I didn’t think it was worse or better to hear the dead, simply different. I wasn’t sure I wanted to explain that to a nature-based being, though. My magic was of life, but my DNA had my father’s contribution, too, and he had been dead a very long time when my mother conceived. Yeah, I killed the sort of creatures that had fathered me. Daddy issues weren’t just for debutantes.
“Bonbon?” Eli prompted.
“Stronger,” I clarified. “My magic is stronger.”
By the time we reached Christophe Herbert’s grave, we had ascertained that no one else was sliding out of their graves nearby. We’d learned the awkward way that checking for surprise biters first was essential.
The dirt over Christophe’s resting spot was not disrupted tonight, but it had been recently. Someone had patted it back into place, and even added a few stolen flowers in the mound of mud.
“That’s not suspicious at all.” I scanned the area before crouching down.
Eli moved so he could watch a larger swath of the darkened rows of graves. We were looking in opposite directions. He took our partnership even more seriously than our romance, and that was saying something.
“Anything?” I asked.
“No. All clear.” He held his dagger out.
I pricked my wrist on the sharpened tip. A simple droplet worked better than a slice, plus I hated hand injuries. A cut in my palm made my hilt bloody, and that could hamper my grip in a fight.
My blood dropped onto the ground. One drip . . . two . . . there. I felt like I was sinking into the soil. Spectral hands reaching down for a body that was meant to be there.
“Christophe Herbert,” I beckoned.
I held my arm up to keep more blood from falling. Eli slapped an adhesive patch over the cut. It’s not all blood and magic in my business, despite what people want to believe. Sometimes it was blood, magic, and cartoon bandages.
“Christophe Herbert, wake for me,” I ordered. I sometimes used prettier words, French or Latin or the occasional Gaelic, for clients, but magic wasn’t rooted in pretty pronunciation. It was in will, genetics, and sometimes emotions.
That part was true. My blood had power for the dead.
No one answered my summons, though. Christophe Herbert was not in this grave—which almost certainly meant that he was walking around my tourist-filled city looking for a bite to eat. If we were lucky, he had caught the draugar queen’s attention and she’d already handled it. But my Grandmother Beatrice was dealing with her own issues lately, so I had a strong suspicion that this particular biter was going to be mine to handle.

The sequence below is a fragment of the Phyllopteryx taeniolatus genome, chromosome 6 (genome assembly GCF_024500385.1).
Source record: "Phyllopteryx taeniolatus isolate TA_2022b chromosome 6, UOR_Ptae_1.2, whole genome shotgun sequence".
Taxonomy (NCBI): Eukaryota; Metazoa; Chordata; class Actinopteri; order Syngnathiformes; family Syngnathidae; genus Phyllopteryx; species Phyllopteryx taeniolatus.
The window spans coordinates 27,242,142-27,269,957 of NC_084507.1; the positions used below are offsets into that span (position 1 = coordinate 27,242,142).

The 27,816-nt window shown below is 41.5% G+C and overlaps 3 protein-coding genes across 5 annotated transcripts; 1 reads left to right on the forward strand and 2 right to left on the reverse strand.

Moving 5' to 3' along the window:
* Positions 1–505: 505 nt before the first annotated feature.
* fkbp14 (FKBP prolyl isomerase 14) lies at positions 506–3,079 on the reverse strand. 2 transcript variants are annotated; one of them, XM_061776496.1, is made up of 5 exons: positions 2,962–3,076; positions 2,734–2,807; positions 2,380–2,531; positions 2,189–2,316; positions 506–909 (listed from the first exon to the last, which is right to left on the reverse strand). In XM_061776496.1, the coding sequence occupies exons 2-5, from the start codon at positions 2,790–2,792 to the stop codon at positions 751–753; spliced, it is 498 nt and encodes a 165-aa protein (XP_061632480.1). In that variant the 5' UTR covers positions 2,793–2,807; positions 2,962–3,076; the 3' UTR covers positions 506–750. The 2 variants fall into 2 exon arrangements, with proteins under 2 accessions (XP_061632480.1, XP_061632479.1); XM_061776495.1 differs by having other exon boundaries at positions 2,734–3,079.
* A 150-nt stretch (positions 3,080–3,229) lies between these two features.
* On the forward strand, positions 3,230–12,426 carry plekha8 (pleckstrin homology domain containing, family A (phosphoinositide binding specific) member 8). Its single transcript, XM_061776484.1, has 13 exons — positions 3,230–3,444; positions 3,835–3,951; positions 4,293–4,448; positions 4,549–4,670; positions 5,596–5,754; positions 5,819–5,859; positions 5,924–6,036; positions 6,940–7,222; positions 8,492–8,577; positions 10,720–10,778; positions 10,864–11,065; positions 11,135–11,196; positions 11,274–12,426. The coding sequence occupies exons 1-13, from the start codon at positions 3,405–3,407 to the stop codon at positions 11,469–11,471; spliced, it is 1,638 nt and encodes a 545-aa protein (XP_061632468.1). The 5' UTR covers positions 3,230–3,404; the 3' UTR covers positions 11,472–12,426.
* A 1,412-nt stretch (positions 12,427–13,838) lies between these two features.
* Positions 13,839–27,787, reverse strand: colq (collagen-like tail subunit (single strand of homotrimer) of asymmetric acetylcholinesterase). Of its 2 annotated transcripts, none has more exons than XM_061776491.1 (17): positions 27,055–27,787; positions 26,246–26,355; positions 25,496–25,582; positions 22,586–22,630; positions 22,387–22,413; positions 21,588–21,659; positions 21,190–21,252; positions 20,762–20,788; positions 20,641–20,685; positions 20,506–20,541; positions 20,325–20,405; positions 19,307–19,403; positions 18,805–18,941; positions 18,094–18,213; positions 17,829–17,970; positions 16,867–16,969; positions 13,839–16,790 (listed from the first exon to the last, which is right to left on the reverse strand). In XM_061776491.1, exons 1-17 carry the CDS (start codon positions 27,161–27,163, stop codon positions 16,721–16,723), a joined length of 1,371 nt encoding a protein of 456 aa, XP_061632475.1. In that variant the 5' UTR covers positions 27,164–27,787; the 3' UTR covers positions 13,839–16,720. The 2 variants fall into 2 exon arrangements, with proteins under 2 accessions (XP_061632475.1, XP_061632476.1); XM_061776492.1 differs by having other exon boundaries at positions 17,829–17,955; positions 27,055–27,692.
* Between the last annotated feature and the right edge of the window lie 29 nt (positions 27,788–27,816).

“If he was injected, what are your minions able to. . .” Eli started, his voice sliding into that cautious tone that meant he was aware he’d broached an awkward topic.
I held up a hand. “I’m not collecting minions, Eli.”
“Would you be able to bond him as you have your associates so we can gather answers?”
I sighed. It wasn’t as if I hadn’t considered it. I had the awkward ability to revive draugar so they were sentient beings upon waking, but who wanted the responsibility of minions? I didn’t call them that, but they wouldn’t object. Trey, who was dead but still running his businesses as if he had never passed, wouldn’t object to anything I called him. He was definitely in the Renfield zone these days.
I shudder. “Just because I can fix the newly dead yet, doesn’t mean I want to, and I don’t know if I even can once they walk. Christophe is already walking.”
“Swords ready, then?”
Unfortunately, I didn’t quite know how to answer. Being able to restore a draugar to clarity had the unpleasant side effect of binding them to me, and I had no desire to create my own little army of biters. The average draugar was a slathering, biting monster the first century, but we’d discovered that I could shorten that period of “toddler” years so that a newly-risen biter was perfectly coherent.
“Stay alert,” I said. “If we see Herbert before we get information, we take his head.”
Eli didn’t question me. There were times when he was in control of our actions, but this was my job, my calling, my fucked-up genetic soup, so in this, I was the decision-making body.
“To behead or not behead,” Eli pronounced in a remarkably adept Shakespearean tone. “That is the question.”
By the time we’d searched the entire cemetery, we’d found no biters, no foolhardy kids tempting fate, only one pair of tourists with their cheap “protection” chokers—as if biters only gnawed on throats. Some genius sold them with a remarkably compelling marketing campaign. “I’ve never been bitten” testimonials scrolled through their ads. No one mentioned that the Bite Chokers weren’t field-tested around actual biters.
“Are you stupid?” I asked.
“Are you are a . . . fanger?” the man asked.
“No,” Eli answered, saving me from the half-lie. I was, in truth, sporting fangs these days. I wasn’t dead, though. I wasn’t a drooling, snapping, newly-risen draugar. I had been born half-draugar, but after an attempt on my life a few months ago, I was newly fanged.